Rashid Johnson: Islands
David Kordansky Gallery, Los Angeles
September 13 -- October 29, 2014
By LYLE ZIMSKIND, OCT. 2014
Rashid Johnson’s exhibition Islands creates highly contrasting environments in the two rooms of the expansive new David Kordansky Gallery building on S. La Brea. The first area is occupied by a monumental “ruin,” the structural simulacrum of an ancient wonder assembled on site. The second room presents two series of discrete objects, one on the walls surrounding the space and another lined up along an axis in the center of the gallery floor.
Plateaus, the fifteen foot-tall quasi-pyramid in the first room is constructed of identical skeletal steel-beam cubes piled and welded together. Because the structure has no outer walls, the gaps between the beams allow us to easily peer into and past its inner core. Inside and out, Johnson’s tower is laden with lamps, rugs, and urns as well as the CB radios and blocks of shea butter that have been a common thematic feature in his work. Copies of Richard Wright’s seminal African-American coming-of-age novel Native Son, in various editions, are neatly stacked in several locations around the edifice (the artist himself is also a native son of Chicago, where the book is set). Most striking, though, is the abundance of plant life everywhere which, although it is all growing in pots, appears intrinsic to, and even rooted in, the primary network of steel scaffolds.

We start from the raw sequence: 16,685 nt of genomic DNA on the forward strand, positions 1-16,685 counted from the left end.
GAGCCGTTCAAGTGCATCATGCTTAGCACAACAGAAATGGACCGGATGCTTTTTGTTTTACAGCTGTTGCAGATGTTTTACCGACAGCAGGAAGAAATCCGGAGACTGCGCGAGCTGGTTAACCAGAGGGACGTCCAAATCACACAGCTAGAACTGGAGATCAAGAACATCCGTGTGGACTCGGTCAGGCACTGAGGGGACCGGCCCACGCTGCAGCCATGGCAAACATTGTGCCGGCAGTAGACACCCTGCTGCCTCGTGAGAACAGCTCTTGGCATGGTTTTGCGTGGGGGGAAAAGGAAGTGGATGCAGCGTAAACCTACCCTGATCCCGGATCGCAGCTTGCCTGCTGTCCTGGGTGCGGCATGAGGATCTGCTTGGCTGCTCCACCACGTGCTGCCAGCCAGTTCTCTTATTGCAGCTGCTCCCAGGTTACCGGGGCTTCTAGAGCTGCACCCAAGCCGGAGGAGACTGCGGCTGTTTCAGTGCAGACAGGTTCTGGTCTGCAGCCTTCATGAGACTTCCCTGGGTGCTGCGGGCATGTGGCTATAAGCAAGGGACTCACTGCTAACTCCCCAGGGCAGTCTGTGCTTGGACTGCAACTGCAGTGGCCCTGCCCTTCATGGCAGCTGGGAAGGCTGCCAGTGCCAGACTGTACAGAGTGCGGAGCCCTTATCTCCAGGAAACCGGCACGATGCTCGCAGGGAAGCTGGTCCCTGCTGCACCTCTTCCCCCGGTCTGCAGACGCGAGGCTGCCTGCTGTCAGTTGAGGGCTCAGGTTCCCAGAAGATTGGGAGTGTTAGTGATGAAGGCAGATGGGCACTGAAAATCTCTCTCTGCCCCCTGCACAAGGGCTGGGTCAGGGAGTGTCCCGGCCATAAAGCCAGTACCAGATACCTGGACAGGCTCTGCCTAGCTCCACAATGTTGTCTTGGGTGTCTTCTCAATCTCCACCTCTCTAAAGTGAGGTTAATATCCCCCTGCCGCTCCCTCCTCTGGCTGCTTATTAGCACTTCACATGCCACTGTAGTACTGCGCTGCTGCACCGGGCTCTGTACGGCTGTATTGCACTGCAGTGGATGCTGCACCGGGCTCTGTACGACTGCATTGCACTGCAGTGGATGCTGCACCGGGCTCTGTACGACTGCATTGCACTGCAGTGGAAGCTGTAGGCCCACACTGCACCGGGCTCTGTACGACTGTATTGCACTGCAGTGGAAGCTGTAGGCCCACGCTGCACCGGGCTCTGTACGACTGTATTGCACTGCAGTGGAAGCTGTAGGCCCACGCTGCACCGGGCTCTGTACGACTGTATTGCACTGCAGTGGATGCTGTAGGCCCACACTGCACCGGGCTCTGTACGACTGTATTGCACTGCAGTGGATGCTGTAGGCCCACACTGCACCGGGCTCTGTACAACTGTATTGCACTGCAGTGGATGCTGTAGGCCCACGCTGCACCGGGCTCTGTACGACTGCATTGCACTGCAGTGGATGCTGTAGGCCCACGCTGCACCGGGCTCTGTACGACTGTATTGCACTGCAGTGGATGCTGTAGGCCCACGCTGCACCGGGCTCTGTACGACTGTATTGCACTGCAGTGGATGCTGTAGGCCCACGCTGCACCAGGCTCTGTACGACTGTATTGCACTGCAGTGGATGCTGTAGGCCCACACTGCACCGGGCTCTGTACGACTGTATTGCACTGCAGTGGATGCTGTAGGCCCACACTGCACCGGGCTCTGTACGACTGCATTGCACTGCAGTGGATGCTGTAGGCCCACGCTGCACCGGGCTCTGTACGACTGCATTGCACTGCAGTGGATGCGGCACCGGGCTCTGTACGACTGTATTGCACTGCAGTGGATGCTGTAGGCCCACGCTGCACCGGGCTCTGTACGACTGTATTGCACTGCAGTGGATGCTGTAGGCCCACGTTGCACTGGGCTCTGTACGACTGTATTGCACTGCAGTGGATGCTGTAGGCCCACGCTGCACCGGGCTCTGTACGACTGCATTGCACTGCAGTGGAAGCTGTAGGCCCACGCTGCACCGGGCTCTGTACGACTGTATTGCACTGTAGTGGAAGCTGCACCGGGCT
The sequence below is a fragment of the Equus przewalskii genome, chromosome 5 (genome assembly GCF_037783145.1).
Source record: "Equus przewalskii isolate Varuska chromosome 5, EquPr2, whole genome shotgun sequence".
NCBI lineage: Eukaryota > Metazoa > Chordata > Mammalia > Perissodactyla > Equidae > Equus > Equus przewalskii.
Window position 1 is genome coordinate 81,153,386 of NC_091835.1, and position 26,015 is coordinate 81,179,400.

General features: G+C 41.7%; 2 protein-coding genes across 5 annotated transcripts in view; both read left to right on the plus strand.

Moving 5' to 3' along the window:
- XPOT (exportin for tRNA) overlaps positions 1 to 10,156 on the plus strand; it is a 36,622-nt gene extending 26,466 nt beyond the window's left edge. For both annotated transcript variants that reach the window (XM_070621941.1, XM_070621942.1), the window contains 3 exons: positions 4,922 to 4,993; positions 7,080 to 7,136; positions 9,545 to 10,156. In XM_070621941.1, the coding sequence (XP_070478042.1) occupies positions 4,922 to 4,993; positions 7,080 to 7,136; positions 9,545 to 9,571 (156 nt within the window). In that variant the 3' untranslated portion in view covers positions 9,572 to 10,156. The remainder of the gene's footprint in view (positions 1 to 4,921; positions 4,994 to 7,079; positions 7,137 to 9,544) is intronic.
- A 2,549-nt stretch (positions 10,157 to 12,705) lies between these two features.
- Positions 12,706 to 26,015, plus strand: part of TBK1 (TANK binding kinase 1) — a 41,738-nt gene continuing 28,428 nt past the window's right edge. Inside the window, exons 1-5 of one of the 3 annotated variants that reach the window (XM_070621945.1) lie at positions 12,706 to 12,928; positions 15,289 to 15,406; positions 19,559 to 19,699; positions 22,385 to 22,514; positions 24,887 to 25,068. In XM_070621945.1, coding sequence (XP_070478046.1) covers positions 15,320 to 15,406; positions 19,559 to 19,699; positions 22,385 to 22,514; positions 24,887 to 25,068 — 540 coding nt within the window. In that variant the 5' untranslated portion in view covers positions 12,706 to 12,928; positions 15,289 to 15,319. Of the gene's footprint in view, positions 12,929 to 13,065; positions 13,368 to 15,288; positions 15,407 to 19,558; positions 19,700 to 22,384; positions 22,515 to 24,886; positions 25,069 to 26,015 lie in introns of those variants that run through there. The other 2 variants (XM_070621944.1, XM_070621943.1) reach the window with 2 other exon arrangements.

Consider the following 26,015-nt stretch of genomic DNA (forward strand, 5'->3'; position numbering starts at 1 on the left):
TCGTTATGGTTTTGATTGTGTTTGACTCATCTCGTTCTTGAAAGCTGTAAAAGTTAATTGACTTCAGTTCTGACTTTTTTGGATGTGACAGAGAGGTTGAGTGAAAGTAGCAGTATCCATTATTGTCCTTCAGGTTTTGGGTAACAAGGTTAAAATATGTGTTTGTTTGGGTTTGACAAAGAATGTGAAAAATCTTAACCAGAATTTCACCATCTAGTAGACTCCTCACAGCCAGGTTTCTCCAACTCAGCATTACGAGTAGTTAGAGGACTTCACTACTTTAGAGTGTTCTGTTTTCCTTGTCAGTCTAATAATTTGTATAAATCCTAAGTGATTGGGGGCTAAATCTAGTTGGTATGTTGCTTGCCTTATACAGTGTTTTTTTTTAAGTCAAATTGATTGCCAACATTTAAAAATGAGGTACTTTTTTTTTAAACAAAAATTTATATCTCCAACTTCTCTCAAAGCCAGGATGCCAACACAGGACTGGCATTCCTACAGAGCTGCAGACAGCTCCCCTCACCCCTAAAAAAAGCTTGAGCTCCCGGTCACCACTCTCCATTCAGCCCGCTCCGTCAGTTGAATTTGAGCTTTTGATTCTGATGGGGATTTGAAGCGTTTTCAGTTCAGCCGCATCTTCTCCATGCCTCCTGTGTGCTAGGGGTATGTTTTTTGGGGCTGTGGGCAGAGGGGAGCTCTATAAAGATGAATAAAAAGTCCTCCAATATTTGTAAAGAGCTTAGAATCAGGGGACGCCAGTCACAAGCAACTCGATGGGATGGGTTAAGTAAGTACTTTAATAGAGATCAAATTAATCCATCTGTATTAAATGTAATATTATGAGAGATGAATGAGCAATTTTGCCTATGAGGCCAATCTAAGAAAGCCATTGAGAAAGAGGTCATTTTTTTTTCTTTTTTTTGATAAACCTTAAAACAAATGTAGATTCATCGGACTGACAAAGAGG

A new contextual forum for displaying the autobiographically resonant elements that Johnson frequently selected to identify himself in his young career, Plateaus might easily be viewed as the artist’s own early monument to himself. A more interesting take, though, is to read the work as a conceptual refutation of John Donne’s oft-cited declaration that “no man is an island,” -- thus representing a self-portrait embodied in an accumulation of objects and experiences.
The wall pieces in the other room are irregularly shaped configurations of wooden floor planks covered with graffiti-like marks and thick applications of black soap (another of Johnson’s hallmark materials). Attached shelves hold an array of objects, including more plants, small dishes of shea butter, and CB radios, as well as unique items. Centering each of these constructed units is a classic jazz LP album cover. The books displayed on the shelves vary more widely than in Plateaus, including one opened to display photographer Elliott Erwitt’s shocking mid-century portrait of a young black male smiling broadly as he holds a gun to his own head.
Arranged along a straight line in the center of this second room is a striking group of tables, each topped by a sheet of clear glass lain directly over a slab of congealed shea butter marked up with cartographic abstract carvings. No less idiosyncratic than the pyramid, these tables radically re-situate material familiar from Johnson’s earlier work. Yet where Plateaus is an austere island that can be approached but not entered, these tables seem inviting, ready to be gathered around, like isles of refuge from the personal and social fervor emanating from the pieces on the wall. WM
Lyle Zimskind writes about arts and culture for Los Angeles magazine and LAist.com and has contributed to the LA Review of Books, New York Newsday and KCET Artbound. He is also a former Managing Editor of the Czech Republic edition of Esquire magazine.